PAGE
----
Ever since a recipe change on some large mixing tanks, the drive shaft between the motor and its gearbox has been shearing
Ever since a recipe change on some large mixing tanks, the drive shaft between the motor and its gearbox has been shearing. So have some of the shafts between the gearbox and the impeller. The recipe change calls for a longer time for the solution to sit and react before being mixed, resulting in a much more viscous fluid.
The system engineer has tried hardened shafts, but an old-timer says that will never work. He looked at the end of a broken shaft, said the break was torsional, and declared this an electrical problem. What if the old-timer's right?
If the old-timer correctly read the shear pattern, his conclusion is probably correct. Hardening a shaft makes it more scratch-resistant; the issue here is torsional strength.
Someone needs to evaluate the shaft diameter against the elasticity modulus of the steel. While most electrical engineers can vaguely recall this from Physics 101, a toolmaker or mechanical engineer is probably the best person to determine if the shaft is the wrong size or material for the rotational strength needed to handle torque required to move an impeller through that fluid.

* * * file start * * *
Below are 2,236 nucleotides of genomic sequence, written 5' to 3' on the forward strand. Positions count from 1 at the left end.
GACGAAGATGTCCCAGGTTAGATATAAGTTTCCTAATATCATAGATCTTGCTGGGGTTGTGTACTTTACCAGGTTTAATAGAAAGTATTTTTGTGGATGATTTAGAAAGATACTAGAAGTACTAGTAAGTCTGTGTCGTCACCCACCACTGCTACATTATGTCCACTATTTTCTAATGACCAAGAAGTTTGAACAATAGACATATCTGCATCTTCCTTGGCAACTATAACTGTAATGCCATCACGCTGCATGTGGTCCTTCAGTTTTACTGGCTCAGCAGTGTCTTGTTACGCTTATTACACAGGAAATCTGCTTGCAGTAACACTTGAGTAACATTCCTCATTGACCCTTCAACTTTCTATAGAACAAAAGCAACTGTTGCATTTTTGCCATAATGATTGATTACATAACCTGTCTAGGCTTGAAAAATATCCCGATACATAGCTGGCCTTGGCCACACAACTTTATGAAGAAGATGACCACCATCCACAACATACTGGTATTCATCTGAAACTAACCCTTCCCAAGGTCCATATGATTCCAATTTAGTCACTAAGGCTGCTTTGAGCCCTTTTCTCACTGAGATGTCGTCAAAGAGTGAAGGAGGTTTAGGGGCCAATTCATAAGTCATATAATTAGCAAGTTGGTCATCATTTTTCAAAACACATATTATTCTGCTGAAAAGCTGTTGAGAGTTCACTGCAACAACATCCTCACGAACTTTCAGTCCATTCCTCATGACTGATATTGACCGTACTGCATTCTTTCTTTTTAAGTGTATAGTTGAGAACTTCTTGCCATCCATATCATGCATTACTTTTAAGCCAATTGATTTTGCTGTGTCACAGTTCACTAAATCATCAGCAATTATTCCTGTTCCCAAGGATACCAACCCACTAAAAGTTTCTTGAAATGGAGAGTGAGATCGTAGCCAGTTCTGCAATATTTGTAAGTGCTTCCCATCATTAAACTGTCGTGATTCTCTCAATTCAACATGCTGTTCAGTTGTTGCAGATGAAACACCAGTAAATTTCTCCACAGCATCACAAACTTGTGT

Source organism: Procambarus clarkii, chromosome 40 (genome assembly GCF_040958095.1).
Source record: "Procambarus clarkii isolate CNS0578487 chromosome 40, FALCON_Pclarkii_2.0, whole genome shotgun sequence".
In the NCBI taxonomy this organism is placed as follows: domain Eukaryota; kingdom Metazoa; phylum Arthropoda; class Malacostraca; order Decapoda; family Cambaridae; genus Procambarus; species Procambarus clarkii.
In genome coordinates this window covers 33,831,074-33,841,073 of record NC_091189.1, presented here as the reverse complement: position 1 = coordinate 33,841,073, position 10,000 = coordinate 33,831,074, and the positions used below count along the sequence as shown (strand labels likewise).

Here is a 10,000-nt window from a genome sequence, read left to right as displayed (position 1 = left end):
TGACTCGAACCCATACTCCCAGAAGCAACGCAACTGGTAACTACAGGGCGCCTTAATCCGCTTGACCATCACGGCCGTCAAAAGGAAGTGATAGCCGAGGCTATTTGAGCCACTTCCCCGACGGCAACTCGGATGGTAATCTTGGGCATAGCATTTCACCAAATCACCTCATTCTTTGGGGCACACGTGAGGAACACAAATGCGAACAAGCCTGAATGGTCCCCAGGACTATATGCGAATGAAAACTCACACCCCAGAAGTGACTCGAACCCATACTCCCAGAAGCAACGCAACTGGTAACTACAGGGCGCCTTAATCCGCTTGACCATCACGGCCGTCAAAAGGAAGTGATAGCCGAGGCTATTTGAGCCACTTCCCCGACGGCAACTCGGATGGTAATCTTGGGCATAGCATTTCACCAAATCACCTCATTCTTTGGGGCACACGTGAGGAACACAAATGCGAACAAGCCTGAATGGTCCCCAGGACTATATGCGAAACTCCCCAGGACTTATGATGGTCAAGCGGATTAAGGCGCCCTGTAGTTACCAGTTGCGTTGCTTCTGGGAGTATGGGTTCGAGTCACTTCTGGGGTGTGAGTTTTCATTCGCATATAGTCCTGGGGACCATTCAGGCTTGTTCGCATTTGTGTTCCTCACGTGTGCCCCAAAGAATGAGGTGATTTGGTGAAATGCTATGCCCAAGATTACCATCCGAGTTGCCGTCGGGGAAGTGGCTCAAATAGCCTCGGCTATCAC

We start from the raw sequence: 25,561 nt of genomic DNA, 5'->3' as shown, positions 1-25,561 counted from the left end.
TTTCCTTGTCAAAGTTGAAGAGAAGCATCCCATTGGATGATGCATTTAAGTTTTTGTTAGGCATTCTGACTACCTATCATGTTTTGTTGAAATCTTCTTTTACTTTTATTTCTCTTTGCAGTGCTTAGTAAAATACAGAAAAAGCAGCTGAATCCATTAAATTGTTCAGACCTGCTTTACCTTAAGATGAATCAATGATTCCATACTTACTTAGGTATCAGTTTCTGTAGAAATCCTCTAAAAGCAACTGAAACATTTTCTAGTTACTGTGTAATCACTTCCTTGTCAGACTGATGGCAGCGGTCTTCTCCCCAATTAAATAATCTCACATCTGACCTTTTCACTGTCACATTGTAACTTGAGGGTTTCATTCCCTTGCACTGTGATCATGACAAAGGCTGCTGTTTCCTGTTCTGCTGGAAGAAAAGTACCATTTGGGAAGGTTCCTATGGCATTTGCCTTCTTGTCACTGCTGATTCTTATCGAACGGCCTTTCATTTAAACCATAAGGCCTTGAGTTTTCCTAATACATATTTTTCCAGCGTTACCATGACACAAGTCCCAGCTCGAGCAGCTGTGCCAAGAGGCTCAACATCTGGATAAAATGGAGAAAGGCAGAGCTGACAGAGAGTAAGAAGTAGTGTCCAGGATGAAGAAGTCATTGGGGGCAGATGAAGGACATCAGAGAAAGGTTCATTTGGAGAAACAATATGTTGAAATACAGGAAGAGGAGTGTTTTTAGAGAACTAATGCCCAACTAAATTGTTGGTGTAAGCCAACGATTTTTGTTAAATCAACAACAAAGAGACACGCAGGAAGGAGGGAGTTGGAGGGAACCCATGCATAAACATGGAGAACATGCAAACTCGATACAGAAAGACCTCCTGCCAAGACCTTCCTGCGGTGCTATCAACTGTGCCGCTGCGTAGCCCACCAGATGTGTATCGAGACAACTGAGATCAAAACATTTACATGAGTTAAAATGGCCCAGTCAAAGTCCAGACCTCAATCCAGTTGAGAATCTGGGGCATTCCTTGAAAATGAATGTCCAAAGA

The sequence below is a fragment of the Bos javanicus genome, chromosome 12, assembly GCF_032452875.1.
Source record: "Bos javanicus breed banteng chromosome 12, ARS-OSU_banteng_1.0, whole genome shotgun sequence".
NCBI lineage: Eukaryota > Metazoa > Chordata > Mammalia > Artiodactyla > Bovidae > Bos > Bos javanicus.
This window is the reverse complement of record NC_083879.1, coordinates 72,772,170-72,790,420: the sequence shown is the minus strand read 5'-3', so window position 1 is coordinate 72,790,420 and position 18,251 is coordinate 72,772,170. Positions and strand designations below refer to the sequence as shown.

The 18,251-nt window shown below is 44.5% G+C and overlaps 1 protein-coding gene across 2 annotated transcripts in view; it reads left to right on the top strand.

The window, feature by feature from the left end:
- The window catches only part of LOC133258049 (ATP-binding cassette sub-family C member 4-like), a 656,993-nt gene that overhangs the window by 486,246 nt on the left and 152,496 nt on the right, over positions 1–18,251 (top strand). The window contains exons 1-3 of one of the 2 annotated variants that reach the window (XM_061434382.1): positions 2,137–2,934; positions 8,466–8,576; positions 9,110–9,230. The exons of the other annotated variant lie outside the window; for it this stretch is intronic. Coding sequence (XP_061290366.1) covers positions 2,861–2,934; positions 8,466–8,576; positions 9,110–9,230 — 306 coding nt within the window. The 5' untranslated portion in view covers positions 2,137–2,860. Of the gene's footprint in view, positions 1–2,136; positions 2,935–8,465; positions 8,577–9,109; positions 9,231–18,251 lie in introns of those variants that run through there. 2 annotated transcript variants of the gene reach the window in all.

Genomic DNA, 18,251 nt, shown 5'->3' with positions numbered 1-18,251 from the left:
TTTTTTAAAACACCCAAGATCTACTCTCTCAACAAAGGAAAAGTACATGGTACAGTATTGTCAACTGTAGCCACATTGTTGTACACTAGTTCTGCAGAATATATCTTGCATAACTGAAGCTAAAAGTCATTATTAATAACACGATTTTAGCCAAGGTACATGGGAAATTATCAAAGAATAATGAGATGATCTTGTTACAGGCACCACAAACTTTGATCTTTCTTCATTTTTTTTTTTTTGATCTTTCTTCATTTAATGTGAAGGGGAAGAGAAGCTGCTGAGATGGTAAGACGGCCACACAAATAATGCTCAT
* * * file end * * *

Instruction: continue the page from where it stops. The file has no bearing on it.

But the twist here, so to speak, is the motor must start under load. The initial starting torque is greater than the running torque. That would make this an electrical problem, because the fix will be in the controls.
Install and adjust any these three devices, to eliminate that high starting torque:
1. VFD (input).
2. Soft-start (input).
3. Magnetic drive (output).